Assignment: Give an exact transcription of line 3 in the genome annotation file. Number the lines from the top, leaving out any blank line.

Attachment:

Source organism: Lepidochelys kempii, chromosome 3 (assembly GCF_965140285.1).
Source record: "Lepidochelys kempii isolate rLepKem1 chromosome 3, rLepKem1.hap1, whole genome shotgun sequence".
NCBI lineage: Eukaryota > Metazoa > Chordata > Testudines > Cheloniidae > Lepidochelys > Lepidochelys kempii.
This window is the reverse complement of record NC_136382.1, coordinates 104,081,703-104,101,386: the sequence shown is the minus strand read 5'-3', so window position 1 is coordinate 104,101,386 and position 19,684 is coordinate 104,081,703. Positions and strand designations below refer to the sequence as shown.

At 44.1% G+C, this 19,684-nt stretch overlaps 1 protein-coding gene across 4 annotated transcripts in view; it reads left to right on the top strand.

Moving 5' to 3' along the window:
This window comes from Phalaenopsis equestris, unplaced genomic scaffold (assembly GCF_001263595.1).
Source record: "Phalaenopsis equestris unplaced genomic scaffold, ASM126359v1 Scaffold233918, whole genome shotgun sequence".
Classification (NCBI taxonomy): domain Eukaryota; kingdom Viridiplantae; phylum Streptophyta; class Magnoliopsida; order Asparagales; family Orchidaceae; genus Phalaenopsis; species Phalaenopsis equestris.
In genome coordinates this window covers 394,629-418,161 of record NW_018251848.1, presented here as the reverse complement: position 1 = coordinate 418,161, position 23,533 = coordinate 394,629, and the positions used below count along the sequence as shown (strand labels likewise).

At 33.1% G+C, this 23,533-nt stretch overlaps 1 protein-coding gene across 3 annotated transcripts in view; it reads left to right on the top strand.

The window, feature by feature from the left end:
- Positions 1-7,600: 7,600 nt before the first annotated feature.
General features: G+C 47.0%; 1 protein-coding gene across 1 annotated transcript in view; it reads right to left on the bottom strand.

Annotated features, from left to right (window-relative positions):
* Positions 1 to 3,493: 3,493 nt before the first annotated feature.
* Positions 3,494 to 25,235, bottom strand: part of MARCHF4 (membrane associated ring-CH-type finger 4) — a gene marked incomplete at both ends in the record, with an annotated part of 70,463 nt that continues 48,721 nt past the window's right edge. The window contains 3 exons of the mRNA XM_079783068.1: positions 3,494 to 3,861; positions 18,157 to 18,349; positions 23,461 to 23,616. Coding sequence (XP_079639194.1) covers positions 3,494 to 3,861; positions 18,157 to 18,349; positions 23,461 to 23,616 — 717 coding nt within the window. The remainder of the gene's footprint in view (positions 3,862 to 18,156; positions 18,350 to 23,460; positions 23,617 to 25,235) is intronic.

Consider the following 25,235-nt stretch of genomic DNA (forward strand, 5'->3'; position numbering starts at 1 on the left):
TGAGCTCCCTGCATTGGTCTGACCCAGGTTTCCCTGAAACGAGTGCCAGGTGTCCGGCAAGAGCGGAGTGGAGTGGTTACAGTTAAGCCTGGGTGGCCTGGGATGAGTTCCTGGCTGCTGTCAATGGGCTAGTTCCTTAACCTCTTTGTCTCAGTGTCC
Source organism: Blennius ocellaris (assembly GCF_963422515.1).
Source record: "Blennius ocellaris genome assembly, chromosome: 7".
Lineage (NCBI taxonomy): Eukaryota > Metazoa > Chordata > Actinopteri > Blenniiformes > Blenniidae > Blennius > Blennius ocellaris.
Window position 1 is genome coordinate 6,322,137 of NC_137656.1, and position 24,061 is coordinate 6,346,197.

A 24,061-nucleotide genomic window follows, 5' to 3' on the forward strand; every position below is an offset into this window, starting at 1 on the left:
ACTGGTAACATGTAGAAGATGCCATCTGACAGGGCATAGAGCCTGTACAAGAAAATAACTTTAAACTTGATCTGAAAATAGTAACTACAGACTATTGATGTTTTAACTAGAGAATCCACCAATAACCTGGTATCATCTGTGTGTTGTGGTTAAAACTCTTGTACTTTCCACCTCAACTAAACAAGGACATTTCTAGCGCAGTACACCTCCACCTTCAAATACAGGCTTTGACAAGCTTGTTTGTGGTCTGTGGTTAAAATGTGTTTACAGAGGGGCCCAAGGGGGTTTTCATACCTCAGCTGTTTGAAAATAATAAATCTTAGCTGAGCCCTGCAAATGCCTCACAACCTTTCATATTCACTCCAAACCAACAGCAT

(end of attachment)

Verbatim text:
NCBI lineage: Eukaryota > Metazoa > Chordata > Testudines > Cheloniidae > Lepidochelys > Lepidochelys kempii.